No matter what we are doing; eating, sleeping, walking or talking - we are breathing. Our breath is with us at every moment of our life. On today's episode, host Tom Hoppe is joined by Dr. Abhimanyu Sud, who explains the importance of yogic breathing when living with chronic pain. Included in this episode: An ujjayi breath exercise you can try at home.
On today's episode, host Tom Hoppe speaks with Monica Szeliga, a nutritionist and registered dietician, on why food is fuel. They discuss the importance of not only what we eat, but also how we eat and why what we eat can affect our overall health, including our physical, mental and emotional well-being.
Chronic pain can impact sleep and we have heard from experts that good quality sleep is important for our health. So, if someone is suffering from chronic pain what can they do to get better sleep? To talk to us about this today is Allison Gaudet, who is a physiotherapist who works with people suffering from chronic pain.
Please note this episode of The Most Painful Podcast is in French. To kick off this first season of podcasts in French, what better way to start than to suggest non-pharmacological ways of managing pain to veterans! In this podcast, we discuss with Nathan Augeard, a physiotherapist and doctoral student at McGill University in Montreal, the importance of rehabilitation and physiotherapy in the management of pain and how each person can try to manage their pain and minimize its impact on their daily lives. We also discuss the concept of a model used in rehabilitation that considers the whole person, the use of the biopsychosocial model and how physiotherapists use it for pain assessment and treatment planning. This podcast concludes with the importance of the physiotherapist working in partnership with the person in the treatment of pain.
On today's episode, host Tom Hoppe is joined by Dr. Rob Whitley, Associate Professor in the Department of Psychiatry at McGill University, to speak about the impact the media has on Veterans who suffer from chronic pain. Dr. Whitley also speaks about the role of cannabis in treatment of chronic pain and the lack of knowledge within the healthcare system. Watch the 'Joint Forces: Cannabis Use, Chronic Pain and PTSD among Canadian Veterans' series on YouTube: https://www.youtube.com/playlist?list=PLKGu0ZIrR7Zy8wcPwM9Qekx2Mx5BqQsfb
Exploring the connection between mental health and chronic pain. In this and the previous episode, we will be speaking to experts on the connection between chronic pain and mental health. On today's episode, host Tom Hoppe welcomes Dr. Don Richardson - clinical psychiatrist working with Veterans and is currently conducting a research project on the connection between pain and mental health.
When someone is suffering from chronic pain, movement has been proven to be helpful in conditioning, recovery, and overall improvement in health. What needs to be considered is what is safe movement and how do you move when you are suffering from chronic pain? We need to make Veterans aware they must change how they approach physical training and that movement may be completely different from the movements they've learned in service. On todays show, Tom Hoppe is joined by Dr. Lindsay Rite, the director of Allied Health at CHANGEPain Clinic in Vancouver.
Mindfulness can play a key role in managing your chronic pain, specifically when it comes to orienteering your thoughts and emotions during your day to day activities to help manage your health. Today on the show, Tom Hoppe hosts Dr. Rahul Gupta to speak about physical and mental well being.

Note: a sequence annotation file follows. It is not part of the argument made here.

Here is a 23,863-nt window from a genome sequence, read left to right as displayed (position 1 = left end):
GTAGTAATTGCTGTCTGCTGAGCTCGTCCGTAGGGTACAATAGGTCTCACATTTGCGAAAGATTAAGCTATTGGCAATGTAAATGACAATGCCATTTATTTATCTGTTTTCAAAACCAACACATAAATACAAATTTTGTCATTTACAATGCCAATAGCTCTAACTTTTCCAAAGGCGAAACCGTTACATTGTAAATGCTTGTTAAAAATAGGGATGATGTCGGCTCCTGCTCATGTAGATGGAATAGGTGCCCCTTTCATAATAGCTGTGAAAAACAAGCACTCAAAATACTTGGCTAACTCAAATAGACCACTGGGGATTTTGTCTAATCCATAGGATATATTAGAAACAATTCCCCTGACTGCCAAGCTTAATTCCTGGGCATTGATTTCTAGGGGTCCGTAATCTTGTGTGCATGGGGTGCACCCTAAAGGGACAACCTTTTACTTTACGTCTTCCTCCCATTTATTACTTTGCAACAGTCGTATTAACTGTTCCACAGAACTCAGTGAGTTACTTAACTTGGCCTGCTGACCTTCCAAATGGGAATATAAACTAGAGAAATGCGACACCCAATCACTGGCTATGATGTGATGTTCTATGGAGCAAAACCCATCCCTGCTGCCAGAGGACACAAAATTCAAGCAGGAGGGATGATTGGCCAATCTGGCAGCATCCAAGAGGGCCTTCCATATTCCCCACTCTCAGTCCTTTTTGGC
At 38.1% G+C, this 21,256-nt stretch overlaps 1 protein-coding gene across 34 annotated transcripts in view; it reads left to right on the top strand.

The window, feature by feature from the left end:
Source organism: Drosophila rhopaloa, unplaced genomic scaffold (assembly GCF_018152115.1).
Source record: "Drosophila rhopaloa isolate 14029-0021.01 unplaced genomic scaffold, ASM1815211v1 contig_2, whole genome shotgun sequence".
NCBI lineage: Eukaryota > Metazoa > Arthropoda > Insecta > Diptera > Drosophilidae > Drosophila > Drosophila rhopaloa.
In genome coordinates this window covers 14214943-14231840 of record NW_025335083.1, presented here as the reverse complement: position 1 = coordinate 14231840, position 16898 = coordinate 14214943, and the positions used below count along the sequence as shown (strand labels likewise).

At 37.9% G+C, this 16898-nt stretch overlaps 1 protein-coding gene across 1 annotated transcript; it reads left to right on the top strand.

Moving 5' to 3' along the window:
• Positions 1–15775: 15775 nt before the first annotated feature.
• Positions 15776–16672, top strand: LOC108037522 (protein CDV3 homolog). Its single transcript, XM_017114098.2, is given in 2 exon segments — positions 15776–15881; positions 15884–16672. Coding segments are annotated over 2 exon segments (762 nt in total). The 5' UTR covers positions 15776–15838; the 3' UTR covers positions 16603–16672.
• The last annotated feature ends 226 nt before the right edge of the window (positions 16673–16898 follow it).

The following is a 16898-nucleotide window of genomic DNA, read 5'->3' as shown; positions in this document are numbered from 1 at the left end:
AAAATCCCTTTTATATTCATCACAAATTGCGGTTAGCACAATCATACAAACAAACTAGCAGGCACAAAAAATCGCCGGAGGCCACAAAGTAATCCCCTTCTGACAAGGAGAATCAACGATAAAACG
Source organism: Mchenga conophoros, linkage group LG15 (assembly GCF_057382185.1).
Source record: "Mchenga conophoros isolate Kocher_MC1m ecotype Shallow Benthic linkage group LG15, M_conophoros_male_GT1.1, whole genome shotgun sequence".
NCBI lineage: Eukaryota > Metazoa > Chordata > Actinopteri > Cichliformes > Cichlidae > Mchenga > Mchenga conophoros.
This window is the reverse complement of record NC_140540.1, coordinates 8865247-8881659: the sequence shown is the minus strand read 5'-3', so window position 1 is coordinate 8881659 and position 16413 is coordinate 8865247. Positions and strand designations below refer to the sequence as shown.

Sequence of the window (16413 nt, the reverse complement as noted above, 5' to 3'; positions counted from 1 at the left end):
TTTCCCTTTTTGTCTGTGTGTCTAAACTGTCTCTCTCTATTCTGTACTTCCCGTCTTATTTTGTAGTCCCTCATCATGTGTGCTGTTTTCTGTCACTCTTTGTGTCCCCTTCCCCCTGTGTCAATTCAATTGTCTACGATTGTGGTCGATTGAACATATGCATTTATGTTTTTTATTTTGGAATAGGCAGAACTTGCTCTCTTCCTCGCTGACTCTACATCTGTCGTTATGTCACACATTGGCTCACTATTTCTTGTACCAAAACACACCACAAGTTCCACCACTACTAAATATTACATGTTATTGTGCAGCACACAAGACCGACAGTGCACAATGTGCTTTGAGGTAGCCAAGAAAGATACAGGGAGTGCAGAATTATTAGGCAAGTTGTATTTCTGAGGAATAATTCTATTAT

Chronic Pain and Mental Health - Part 1 Mental health can impact chronic pain. In the next two episodes, we will be speaking to experts on the connection between chronic pain and mental health. On today's episode, host Tom Hoppe welcomes Fardous Hosseiny, the CEO of Atlas. Fardous Hosseiny shares about what ATLAS is and why it was established, the kind of research are Atlas is involved in, how Veterans are impacted and what resources are available to them. For more on the Atlas Institute for Veterans and Families visit https://atlasveterans.ca/
Every military member in Canada goes through the same basic training and methodology, which forms a unique military identity and culture. But how does your civilian culture also impact your military identity? Today on the show, host Tom Hoppe is joined by Dr. Luc J. Hébert to speak about francophone military identity and overall military identity and culture when it comes to research. We are excited to announce that Luc will be hosting our next two episodes of The Most Painful Podcast fully in French!
Please note this episode of The Most Painful Podcast is in French. In this second podcast of season 2, we have a very special guest who is not yet a veteran and who is on active duty in the CAF and knows first-hand what pain is and how it can have a huge impact on a soldier's quality of life. I am speaking with LCol Simon Mailloux, currently on exchange at the Pentagon as a staff officer with the US Joint Staff. During his first deployment in Afghanistan in 2007, young officer Mailloux was hit by an improvised explosive device and lost men under his command. He was severely wounded and suffered a leg amputation and multiple injuries. After a long rehabilitation and several months of arduous training, he was redeployed to the combat zone in 2009. In this podcast, we talk to LCol Mailloux about how he manages his pain daily and his strategies to stay as physically active as possible. We also discuss the military culture and its impact on pain management and the trust relationship with the clinicians who treat it, the perception of what a veteran is in 2023 according to the general population and the importance of military identity, but most importantly the impact of our own civilian culture on our military identity.